Even with short-term supply risks, such as the escalating violence in Iraq, traders using oil exchange traded products shouldn’t expect large swings as crude oil prices are at their most stable since the 70s.

According to Christof Rühl, BP’s group chief economist, the world has suffered from a cumulative 3 million barrels a day in supply disruptions since the start of the 2011 Arab uprising, but a jump in shale oil production in the U.S. has essentially “canceled out” the shortages, reports Guy Chazan for Financial Times.

“There has been an almost perfect match between outages in north Africa and elsewhere and US production growth,”Rühl said in the article, pointing to an “eerie quiet” in global oil markets.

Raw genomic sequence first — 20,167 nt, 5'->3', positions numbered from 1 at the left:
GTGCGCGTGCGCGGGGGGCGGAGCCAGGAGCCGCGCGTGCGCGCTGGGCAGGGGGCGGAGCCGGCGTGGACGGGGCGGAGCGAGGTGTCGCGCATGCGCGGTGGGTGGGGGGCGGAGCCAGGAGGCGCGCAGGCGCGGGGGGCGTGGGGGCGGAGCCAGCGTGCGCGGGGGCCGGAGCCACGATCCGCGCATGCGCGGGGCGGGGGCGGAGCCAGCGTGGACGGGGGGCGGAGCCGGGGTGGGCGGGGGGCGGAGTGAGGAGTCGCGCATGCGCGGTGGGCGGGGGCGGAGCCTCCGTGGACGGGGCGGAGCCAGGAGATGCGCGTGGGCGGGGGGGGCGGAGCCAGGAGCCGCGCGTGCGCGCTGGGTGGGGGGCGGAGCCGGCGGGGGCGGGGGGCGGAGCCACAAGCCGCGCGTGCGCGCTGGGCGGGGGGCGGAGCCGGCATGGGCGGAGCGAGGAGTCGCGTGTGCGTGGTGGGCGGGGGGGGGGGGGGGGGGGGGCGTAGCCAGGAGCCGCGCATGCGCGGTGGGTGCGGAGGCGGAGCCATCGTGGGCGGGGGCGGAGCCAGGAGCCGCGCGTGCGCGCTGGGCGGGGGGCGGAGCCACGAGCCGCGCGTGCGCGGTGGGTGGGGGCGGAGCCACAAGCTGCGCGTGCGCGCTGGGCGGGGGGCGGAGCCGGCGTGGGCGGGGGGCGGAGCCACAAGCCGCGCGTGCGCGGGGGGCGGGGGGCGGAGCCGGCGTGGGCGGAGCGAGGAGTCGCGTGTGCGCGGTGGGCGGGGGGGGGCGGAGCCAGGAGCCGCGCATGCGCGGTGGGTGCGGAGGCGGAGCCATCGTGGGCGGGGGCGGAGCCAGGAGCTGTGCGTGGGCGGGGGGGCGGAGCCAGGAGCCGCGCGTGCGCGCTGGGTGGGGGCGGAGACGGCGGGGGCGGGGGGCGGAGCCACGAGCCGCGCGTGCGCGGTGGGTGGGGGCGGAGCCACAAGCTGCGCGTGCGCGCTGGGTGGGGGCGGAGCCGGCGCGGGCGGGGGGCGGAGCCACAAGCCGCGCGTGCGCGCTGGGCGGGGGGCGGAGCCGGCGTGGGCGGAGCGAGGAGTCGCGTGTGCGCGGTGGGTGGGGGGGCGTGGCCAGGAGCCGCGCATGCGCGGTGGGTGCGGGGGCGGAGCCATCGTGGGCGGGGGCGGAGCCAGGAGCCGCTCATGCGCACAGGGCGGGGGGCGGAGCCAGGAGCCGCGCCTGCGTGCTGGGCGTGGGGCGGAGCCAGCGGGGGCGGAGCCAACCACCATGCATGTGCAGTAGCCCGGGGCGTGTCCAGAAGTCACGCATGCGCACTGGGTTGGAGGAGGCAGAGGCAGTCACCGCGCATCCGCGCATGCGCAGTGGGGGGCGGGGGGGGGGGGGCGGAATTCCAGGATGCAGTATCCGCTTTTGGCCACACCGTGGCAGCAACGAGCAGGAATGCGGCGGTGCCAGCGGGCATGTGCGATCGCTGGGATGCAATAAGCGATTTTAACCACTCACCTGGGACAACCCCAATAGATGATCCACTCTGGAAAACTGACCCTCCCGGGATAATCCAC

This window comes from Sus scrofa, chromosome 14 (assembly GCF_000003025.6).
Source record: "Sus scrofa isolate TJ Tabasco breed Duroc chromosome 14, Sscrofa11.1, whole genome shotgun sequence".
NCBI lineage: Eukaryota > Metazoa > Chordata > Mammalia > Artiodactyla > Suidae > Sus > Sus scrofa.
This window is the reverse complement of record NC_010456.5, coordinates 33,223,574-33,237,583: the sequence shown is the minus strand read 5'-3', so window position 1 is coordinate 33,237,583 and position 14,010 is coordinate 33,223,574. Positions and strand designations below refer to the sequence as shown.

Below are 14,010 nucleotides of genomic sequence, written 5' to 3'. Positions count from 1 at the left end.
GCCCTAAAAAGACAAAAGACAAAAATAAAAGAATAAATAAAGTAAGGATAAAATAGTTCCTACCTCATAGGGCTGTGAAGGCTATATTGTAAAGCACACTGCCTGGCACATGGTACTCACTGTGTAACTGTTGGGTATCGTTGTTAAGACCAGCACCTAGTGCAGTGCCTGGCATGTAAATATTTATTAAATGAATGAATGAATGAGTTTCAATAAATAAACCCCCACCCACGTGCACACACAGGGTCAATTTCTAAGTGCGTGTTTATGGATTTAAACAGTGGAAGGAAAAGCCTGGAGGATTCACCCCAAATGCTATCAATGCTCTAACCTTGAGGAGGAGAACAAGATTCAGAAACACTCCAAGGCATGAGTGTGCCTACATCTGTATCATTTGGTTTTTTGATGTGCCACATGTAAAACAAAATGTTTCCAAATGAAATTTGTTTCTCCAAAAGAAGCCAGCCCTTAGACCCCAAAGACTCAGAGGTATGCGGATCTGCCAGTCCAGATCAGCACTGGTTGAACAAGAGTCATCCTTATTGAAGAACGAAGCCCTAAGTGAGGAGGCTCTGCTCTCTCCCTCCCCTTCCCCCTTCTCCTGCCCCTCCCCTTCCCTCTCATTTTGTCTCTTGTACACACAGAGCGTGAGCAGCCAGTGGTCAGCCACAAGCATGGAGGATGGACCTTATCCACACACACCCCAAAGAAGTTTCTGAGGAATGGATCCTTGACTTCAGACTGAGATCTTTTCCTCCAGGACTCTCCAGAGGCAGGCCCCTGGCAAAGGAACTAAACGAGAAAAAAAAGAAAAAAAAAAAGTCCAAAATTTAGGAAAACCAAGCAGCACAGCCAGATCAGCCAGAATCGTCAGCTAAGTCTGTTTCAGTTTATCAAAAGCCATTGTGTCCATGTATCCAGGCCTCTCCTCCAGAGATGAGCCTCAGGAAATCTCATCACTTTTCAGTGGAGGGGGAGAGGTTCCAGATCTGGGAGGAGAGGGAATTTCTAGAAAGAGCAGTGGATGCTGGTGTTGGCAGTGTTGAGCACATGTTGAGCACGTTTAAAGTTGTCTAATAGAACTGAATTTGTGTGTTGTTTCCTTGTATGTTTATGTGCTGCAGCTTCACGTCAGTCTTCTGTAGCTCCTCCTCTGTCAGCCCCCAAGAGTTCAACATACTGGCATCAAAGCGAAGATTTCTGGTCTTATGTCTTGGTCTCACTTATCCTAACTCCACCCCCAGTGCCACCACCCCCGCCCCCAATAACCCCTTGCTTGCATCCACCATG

Last year, the U.S. benefited from the world’s largest jump in oil production as new techniques like hydraulic fracturing, or fracking, and horizontal drilling drew oil from shale beds. U.S. oil produced exceeded 10 million barrels per day in 2013, its highest level since 1986.

Meanwhile, disruptions in the Middle East helped offset the jump in U.S. production. Specifically, unrest in Syria, Libya and more recently Iraq have weighed on international oil prices.

West Texas Intermediate crude oil futures were trading around $106.8 per barrel Monday while Brent crude oil futures were hovering around $112.7 per barrel.